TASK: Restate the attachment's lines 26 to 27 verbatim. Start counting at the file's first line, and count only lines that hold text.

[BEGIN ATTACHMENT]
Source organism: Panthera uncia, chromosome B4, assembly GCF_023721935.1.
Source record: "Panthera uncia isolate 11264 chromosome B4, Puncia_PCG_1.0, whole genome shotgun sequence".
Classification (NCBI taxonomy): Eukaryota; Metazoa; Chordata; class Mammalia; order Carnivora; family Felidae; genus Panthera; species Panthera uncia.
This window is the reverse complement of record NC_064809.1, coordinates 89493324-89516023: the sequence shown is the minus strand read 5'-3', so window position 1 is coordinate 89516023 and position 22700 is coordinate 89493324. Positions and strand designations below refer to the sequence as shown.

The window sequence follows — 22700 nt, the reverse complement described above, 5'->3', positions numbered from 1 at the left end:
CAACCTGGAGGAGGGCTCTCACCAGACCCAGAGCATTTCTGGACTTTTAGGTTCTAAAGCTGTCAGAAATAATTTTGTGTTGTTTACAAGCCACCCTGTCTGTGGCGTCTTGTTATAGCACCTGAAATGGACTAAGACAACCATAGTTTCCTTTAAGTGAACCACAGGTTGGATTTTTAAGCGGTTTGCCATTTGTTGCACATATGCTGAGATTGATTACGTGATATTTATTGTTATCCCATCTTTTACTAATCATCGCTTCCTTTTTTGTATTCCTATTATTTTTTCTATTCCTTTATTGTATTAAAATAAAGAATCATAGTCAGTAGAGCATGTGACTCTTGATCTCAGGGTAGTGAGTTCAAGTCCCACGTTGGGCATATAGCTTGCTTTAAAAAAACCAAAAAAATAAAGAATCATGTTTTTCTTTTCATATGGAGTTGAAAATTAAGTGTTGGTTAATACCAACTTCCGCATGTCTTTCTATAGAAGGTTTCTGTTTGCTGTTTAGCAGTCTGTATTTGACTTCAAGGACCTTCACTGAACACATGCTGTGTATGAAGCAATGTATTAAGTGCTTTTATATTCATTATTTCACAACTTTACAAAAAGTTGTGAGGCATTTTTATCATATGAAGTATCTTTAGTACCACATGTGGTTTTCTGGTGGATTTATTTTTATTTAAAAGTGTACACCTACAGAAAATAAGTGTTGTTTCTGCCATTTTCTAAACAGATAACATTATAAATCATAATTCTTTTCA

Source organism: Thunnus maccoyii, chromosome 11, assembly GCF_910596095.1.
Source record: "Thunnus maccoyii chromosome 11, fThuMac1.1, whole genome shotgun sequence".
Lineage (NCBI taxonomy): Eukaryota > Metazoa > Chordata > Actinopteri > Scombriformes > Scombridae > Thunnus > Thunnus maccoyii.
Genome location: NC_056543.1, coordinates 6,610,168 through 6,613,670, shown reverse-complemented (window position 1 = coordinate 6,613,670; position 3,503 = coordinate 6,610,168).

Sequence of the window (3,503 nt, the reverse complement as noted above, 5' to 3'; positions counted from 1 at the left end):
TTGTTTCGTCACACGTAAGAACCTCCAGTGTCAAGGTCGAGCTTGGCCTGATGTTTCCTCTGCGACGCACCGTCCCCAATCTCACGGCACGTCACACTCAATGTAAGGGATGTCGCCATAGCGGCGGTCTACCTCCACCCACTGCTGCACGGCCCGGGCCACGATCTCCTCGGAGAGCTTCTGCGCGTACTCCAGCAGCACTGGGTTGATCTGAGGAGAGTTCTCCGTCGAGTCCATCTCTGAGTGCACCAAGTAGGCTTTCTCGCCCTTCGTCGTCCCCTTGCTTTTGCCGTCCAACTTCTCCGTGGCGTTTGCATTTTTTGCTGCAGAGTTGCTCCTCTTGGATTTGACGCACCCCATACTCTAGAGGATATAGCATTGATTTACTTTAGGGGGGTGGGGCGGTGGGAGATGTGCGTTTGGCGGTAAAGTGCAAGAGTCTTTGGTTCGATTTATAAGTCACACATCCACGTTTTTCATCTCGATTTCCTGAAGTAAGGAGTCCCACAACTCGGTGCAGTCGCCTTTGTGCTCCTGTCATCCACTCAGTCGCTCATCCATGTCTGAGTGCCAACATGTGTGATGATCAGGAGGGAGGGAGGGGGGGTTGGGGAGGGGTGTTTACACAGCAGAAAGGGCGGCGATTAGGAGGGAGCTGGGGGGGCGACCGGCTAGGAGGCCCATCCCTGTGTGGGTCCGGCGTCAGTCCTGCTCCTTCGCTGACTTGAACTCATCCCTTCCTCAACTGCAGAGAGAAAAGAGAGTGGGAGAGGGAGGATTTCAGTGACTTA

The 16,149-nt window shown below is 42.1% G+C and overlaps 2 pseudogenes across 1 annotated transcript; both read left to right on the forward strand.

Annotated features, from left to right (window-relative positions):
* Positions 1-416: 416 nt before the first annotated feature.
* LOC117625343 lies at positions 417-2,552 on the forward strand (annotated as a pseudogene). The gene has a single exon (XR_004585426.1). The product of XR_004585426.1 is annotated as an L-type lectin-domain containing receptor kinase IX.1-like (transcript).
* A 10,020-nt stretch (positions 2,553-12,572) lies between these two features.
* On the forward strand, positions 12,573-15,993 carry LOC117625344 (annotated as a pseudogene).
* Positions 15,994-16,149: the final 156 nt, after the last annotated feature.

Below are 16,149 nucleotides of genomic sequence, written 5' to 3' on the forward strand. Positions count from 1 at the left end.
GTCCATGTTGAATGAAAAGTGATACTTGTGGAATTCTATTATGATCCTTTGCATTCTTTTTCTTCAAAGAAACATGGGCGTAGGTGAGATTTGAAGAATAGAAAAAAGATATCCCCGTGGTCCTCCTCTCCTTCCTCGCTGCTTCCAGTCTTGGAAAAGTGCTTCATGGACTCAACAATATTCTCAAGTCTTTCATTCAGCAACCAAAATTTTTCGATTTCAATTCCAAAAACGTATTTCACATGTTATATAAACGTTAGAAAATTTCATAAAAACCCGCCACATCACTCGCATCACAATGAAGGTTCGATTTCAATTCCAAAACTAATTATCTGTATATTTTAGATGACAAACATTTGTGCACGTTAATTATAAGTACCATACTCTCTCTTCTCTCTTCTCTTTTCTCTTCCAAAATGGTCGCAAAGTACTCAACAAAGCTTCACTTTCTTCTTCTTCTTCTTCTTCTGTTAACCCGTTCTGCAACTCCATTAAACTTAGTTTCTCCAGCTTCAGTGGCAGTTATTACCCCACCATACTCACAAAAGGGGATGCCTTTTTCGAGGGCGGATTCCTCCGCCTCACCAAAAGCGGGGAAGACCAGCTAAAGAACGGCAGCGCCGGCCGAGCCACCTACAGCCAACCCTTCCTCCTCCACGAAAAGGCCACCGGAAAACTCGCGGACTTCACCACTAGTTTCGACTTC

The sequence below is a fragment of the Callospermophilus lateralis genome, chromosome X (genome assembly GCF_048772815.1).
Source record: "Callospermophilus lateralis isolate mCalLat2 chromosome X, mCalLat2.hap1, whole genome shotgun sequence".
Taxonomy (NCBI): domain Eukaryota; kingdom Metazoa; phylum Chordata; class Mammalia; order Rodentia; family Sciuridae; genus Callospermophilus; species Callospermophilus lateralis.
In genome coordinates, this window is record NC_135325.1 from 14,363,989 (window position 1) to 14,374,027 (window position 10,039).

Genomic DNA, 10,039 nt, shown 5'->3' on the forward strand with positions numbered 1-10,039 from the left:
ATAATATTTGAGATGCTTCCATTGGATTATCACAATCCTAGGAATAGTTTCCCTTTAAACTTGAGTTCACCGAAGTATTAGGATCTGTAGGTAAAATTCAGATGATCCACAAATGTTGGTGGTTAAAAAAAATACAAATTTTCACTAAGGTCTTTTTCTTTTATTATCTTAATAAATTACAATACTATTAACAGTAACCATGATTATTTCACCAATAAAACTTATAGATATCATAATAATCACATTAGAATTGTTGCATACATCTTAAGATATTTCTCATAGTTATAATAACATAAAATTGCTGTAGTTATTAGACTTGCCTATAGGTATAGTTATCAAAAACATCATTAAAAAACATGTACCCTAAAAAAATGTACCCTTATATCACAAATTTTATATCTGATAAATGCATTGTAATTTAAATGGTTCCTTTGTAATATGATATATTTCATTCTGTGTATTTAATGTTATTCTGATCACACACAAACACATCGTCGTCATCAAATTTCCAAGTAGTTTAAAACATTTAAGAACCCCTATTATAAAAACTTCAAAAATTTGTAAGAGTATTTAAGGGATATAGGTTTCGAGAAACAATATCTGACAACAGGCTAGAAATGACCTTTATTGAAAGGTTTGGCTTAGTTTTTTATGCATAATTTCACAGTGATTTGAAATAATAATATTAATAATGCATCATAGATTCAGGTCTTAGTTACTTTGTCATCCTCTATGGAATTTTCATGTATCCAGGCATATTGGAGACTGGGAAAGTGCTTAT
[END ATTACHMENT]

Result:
Genomic DNA, 10,039 nt, shown 5'->3' on the forward strand with positions numbered 1-10,039 from the left:
ATAATATTTGAGATGCTTCCATTGGATTATCACAATCCTAGGAATAGTTTCCCTTTAAACTTGAGTTCACCGAAGTATTAGGATCTGTAGGTAAAATTCAGATGATCCACAAATGTTGGTGGTTAAAAAAAATACAAATTTTCACTAAGGTCTTTTTCTTTTATTATCTTAATAAATTACAATACTATTAACAGTAACCATGATTATTTCACCAATAAAACTTATAGATATCATAATAATCACATTAGAATTGTTGCATACATCTTAAGATATTTCTCATAGTTATAATAACATAAAATTGCTGTAGTTATTAGACTTGCCTATAGGTATAGTTATCAAAAACATCATTAAAAAACATGTACCCTAAAAAAATGTACCCTTATATCACAAATTTTATATCTGATAAATGCATTGTAATTTAAATGGTTCCTTTGTAATATGATATATTTCATTCTGTGTATTTAATGTTATTCTGATCACACACAAACACATCGTCGTCATCAAATTTCCAAGTAGTTTAAAACATTTAAGAACCCCTATTATAAAAACTTCAAAAATTTGTAAGAGTATTTAAGGGATATAGGTTTCGAGAAACAATATCTGACAACAGGCTAGAAATGACCTTTATTGAAAGGTTTGGCTTAGTTTTTTATGCATAATTTCACAGTGATTTGAAATAATAATATTAATAATGCATCATAGATTCAGGTCTTAGTTACTTTGTCATCCTCTATGGAATTTTCATGTATCCAGGCATATTGGAGACTGGGAAAGTGCTTAT